Saturday’s 17-3 loss to the Buffalo Bills in the AFC divisional playoffs served as another reminder the Ravens’ formula needs to change. The combination of a historically dominant running game and a stingy defense has resulted in one playoff victory and loads of disappointment the past three years.
If Baltimore wants to advance past the divisional round for the first time since the Mile High Miracle, the Ravens need to upgrade the NFL’s worst passing attack around Lamar Jackson by adding a proven top target, bringing in another pass-catching tight end and bolstering the pass protection.
The other factor is Jackson himself has to take another step forward as a passer. On throws of 15 yards or longer, his 32 completions were 23rd in the league and his 41% completion rate was 26th in 2020.
NFL free agency 2021: The free agent each NFL team can’t afford to lose - Brad Spielberger
BALTIMORE RAVENS: CB JIMMY SMITH (EXTENDED THROUGH 2021 ON JAN. 1)
The Ravens have a pair of franchise-tagged edge rushers set to hit free agency in Matthew Judon and Yannick Ngakoue, but Baltimore is no stranger to losing edge rushers. Za’Darius Smith departed for the Green Bay Packers after the 2018 season, and the Ravens didn’t miss a beat in 2019 — they prioritize spending in the secondary, as they’re a clear believer in the immense value of coverage.
Smith has been tremendously valuable for the Ravens since being selected 27th overall in the 2011 NFL Draft, allowing a passer rating of only 75.8 since entering the league. Now on the back nine of his career, Smith has become a chess piece capable of spot snaps at wide corner, slot corner and even at safety. His versatility in the secondary paved the way for Ravens star cornerback Marlon Humphrey, who actually played more in the slot this season than out wide for the second year in a row.
Baltimore was smart to bring Smith back for another season. The more talented defensive backs, the better … always.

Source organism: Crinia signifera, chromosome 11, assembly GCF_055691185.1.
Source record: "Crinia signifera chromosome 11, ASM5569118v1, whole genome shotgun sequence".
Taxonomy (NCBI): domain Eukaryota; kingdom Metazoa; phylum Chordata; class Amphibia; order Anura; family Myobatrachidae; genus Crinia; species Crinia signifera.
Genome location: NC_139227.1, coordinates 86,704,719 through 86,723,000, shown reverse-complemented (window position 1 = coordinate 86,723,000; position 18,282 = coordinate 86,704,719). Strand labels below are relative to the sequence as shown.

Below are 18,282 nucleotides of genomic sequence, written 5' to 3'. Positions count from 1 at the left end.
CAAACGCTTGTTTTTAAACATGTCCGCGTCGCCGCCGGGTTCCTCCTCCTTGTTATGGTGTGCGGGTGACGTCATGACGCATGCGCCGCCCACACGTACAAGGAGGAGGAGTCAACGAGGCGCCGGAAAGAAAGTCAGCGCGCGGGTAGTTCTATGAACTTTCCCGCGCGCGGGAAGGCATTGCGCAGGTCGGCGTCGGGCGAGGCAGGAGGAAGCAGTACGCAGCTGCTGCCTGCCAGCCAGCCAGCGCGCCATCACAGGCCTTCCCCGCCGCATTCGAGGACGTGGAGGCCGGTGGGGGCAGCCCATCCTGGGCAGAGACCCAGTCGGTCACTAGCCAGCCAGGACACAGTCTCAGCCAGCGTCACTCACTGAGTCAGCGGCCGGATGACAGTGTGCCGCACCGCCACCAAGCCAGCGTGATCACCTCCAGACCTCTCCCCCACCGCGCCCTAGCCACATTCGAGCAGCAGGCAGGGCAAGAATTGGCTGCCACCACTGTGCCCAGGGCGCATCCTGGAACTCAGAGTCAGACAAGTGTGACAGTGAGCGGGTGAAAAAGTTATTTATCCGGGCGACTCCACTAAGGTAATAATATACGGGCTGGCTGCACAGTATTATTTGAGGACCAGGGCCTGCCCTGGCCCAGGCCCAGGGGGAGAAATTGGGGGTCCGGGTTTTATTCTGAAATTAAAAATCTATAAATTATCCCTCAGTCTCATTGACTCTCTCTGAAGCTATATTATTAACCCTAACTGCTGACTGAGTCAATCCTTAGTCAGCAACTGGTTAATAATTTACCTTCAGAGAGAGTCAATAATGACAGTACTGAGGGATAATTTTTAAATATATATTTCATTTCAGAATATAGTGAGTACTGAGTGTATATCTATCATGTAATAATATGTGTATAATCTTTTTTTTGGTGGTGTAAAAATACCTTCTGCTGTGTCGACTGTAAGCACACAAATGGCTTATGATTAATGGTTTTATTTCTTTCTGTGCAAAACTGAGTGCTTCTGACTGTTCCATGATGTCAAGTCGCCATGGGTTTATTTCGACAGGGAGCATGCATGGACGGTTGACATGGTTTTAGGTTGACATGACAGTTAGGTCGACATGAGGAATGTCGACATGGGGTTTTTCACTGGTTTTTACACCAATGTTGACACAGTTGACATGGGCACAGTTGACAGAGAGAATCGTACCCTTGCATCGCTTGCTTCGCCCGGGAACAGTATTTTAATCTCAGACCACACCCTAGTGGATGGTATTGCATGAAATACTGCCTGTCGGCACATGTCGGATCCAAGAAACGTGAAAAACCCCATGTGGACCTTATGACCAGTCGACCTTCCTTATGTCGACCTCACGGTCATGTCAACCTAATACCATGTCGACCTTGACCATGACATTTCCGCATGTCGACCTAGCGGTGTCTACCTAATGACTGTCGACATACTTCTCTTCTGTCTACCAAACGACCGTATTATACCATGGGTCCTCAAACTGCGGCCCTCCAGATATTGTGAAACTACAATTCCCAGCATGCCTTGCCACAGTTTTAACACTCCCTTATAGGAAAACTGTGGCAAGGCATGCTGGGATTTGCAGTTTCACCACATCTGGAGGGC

5 Baltimore Ravens questions that’ll shape the offseason - Aaron Kasinitz
Who stays and who goes at outside linebacker?
None of the team’s top four edge defenders — Matthew Judon, Pernell McPhee, Tyus Bowser or Yannick Ngakoue — are under contract for next season. DeCosta and the team must act to fill out the depth chart at outside linebacker.
Judon, who played this past season on the franchise tag, is a two-time Pro Bowler and highly-respected team leader. Tyus Bowser is a homegrown product who might come cheaper than Judon and showed versatility this year; McPhee is a sturdy 10-year veteran and his future is uncertain.
Ngakoue might be the most interesting figure in the bunch. A one-time Pro Bowl pick who arrived in a midseason trade, the former Maryland star offers explosiveness off the edge as a pass rusher but struggled to earn a large role after arriving in Baltimore. He played just 20 snaps in Saturday’s loss to the Bills.
The Ravens’ probably can’t afford to bring all four players back because of salary cap considerations. They also probably can’t afford to let all four walk without creating a weakness on the roster.
Defensive coordinator Don “Wink” Martindale, on the heels of three successful seasons, is probably wondering who’ll rush the passer for him in 2021.